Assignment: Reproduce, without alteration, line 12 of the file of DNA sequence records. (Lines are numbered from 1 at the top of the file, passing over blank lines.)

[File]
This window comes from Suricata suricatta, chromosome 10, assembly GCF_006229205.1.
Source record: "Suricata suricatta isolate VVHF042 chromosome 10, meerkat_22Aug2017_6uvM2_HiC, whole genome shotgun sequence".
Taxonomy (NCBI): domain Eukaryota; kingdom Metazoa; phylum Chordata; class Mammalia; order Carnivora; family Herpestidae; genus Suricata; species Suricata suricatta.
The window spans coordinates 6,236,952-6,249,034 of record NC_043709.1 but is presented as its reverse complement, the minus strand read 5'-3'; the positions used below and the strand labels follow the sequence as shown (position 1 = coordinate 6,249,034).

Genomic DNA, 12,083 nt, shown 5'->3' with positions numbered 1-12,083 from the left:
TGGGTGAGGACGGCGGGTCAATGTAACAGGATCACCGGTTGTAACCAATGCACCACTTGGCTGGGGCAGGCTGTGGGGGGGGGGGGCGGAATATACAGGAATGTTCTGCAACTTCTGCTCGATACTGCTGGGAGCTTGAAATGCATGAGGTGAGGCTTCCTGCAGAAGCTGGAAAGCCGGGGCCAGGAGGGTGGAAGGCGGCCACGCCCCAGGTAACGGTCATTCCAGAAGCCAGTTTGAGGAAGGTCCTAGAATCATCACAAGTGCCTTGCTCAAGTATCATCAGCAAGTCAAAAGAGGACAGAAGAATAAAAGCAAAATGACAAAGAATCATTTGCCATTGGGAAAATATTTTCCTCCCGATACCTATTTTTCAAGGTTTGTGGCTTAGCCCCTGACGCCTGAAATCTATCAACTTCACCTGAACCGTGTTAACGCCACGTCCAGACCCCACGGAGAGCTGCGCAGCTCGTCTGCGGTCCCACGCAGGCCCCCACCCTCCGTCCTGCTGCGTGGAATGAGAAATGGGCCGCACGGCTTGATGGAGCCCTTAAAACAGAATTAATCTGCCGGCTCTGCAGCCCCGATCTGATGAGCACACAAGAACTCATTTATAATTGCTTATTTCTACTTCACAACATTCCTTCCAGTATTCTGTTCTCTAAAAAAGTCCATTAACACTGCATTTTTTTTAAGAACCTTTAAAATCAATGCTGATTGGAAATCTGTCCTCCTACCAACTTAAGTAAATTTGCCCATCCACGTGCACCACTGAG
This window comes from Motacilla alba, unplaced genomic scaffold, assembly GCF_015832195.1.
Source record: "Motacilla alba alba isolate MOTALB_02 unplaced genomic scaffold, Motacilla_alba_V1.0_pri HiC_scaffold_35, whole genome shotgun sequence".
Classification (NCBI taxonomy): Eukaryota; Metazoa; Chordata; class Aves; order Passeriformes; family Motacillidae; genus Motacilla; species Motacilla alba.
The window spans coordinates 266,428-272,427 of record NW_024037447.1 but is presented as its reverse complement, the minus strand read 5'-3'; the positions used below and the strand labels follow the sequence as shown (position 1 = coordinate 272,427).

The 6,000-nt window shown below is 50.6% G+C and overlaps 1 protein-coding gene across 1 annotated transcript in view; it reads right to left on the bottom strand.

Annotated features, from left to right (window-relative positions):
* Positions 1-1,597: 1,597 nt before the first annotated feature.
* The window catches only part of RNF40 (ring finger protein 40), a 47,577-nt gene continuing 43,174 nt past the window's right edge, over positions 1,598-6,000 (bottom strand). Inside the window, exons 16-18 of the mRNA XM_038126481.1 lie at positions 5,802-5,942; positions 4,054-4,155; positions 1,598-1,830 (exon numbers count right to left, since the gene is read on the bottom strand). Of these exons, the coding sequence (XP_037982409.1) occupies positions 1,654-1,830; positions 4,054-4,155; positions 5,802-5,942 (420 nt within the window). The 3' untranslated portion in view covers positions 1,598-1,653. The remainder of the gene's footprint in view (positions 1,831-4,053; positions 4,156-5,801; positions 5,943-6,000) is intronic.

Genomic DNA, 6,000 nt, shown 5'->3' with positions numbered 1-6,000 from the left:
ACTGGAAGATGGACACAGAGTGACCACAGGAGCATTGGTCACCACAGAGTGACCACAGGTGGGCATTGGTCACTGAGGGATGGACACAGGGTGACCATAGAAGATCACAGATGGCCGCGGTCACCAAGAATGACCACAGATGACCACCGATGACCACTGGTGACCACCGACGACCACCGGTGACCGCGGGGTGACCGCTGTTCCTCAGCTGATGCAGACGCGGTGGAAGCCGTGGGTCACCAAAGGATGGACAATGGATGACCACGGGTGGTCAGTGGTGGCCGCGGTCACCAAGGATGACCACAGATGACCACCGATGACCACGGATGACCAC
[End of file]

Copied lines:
Annotated features, from left to right (window-relative positions):